Republicans in Ohio are proposing stripping judges of their power to interpret the new abortion amendment that a majority of voters approved in Tuesday’s election.
Now, four Republican state lawmakers want to strip the courts of their authority to repeal existing restrictions and bans on abortion in Ohio.
“To prevent mischief by pro-abortion courts with Issue 1, Ohio legislators will consider removing jurisdiction from the judiciary over this ambiguous ballot initiative,” Reps. Jennifer Gross, Bill Dean, Melanie Miller, and Beth Lear wrote in a press release, according to the Associated Press. “The Ohio legislature alone will consider what, if any, modifications to make to existing laws based on public hearings and input from legal experts on both sides.”
Republicans control both chambers of the Ohio legislature and the governor’s mansion. In 2019, they passed legislation banning abortions after 6 weeks with no exceptions for rape and incest. The law went into effect after the US Supreme Court overturned Roe v Wade. A lower court in the state granted a preliminary injunction weeks later amid backlash after a 10-year-old rape victim was forced to travel to Indiana for an abortion.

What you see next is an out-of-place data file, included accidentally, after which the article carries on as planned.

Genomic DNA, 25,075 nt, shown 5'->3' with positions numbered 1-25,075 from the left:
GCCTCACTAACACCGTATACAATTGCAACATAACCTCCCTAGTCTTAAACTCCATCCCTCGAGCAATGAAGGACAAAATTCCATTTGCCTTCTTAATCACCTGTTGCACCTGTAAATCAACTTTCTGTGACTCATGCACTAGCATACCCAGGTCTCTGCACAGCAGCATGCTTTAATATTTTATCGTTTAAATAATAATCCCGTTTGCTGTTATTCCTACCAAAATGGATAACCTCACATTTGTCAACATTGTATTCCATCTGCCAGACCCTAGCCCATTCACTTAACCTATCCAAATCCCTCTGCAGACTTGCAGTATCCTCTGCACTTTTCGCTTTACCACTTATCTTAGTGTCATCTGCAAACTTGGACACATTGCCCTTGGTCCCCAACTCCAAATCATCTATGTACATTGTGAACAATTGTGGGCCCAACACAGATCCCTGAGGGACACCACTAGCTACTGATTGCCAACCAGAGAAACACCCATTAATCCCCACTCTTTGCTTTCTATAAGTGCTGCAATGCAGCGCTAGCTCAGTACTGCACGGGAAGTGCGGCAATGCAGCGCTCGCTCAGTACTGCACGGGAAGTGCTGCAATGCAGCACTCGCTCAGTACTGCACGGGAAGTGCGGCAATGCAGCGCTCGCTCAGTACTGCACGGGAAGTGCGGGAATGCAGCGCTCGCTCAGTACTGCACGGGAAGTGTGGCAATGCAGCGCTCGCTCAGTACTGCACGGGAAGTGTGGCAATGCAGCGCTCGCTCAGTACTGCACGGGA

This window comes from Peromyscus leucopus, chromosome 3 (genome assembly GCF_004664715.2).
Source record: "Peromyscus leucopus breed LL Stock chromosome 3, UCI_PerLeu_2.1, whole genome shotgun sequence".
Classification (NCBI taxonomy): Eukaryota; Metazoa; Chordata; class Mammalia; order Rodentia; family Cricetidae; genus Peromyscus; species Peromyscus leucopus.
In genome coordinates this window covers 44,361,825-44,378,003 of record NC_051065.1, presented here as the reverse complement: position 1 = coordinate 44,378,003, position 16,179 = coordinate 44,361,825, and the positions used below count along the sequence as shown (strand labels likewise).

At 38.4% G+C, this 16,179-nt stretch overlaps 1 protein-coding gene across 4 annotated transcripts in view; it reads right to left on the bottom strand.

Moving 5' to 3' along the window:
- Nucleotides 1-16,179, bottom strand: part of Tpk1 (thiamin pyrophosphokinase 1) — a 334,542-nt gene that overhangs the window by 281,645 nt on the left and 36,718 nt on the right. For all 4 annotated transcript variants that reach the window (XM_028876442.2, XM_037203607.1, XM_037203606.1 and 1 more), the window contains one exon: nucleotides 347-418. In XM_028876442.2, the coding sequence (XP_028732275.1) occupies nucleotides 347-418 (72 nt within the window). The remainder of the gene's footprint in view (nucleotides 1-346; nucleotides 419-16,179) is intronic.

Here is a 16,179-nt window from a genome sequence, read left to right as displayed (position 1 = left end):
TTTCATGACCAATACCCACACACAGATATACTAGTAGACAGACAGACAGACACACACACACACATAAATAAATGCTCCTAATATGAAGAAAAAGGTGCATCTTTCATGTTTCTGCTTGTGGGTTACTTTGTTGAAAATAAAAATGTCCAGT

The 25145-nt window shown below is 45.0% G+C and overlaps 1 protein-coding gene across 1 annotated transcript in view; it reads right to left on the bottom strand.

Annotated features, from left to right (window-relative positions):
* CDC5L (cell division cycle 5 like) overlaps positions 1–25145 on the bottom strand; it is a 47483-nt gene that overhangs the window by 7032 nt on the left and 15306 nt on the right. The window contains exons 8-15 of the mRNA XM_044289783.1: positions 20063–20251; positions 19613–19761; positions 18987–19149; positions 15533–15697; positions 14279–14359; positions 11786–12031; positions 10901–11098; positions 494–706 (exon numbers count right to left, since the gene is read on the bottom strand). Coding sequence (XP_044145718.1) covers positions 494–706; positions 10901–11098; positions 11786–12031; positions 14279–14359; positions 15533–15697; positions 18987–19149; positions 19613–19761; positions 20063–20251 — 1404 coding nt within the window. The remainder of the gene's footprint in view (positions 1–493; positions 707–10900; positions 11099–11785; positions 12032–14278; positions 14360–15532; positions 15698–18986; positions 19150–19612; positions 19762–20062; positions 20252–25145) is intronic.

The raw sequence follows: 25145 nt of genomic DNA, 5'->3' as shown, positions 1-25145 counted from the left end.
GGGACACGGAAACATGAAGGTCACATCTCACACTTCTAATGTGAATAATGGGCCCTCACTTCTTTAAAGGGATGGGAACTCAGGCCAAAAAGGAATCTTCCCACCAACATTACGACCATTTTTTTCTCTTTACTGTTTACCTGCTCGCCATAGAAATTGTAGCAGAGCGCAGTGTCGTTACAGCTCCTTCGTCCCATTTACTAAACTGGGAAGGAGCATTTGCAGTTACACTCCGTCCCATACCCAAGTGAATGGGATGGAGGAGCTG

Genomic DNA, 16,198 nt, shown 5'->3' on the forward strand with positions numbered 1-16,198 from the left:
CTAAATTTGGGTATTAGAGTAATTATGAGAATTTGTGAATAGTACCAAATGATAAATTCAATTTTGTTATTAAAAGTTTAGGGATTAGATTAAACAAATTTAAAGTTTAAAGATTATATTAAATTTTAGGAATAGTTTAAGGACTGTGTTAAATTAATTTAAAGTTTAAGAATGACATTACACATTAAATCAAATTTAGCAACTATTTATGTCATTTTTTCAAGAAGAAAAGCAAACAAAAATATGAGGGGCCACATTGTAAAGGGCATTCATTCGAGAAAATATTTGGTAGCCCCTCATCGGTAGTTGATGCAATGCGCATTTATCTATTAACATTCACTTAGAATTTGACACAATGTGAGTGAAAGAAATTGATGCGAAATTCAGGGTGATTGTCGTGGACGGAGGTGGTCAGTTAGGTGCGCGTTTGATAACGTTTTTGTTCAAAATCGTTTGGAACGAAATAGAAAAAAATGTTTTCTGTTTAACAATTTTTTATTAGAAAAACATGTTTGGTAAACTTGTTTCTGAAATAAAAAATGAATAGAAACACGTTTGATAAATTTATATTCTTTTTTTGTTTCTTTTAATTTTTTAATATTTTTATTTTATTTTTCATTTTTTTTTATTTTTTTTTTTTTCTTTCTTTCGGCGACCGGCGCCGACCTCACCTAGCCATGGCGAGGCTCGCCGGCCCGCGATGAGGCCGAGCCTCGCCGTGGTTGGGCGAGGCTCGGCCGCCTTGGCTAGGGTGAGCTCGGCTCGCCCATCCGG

In a separate statement issued through an anti-abortion organization Gross said: “We will withdraw jurisdiction from the courts so that they cannot misapply Issue 1 for the benefit of the abortion industry.”
The proposal is already getting push back from both Democrats and Republicans.
“Issue 1 passed thanks to the votes of a lot of Republicans who do not like the idea of government overstep. They don’t want government interference in people’s private lives,” Gabriel Mann, a spokesman for the Issue 1 campaign told Cincinnati.com.
Former justice and Republican lawmaker Paul Pfeifer told the outlet: “The Supreme Court of Ohio is the final arbiter of constitutional issues. Period. There’s no getting around that, so legislation that attempts to circumvent the constitution eventually isn’t going to go anywhere.”
The conservative majority on the Ohio Supreme Court will have the final say in state constitutional issues.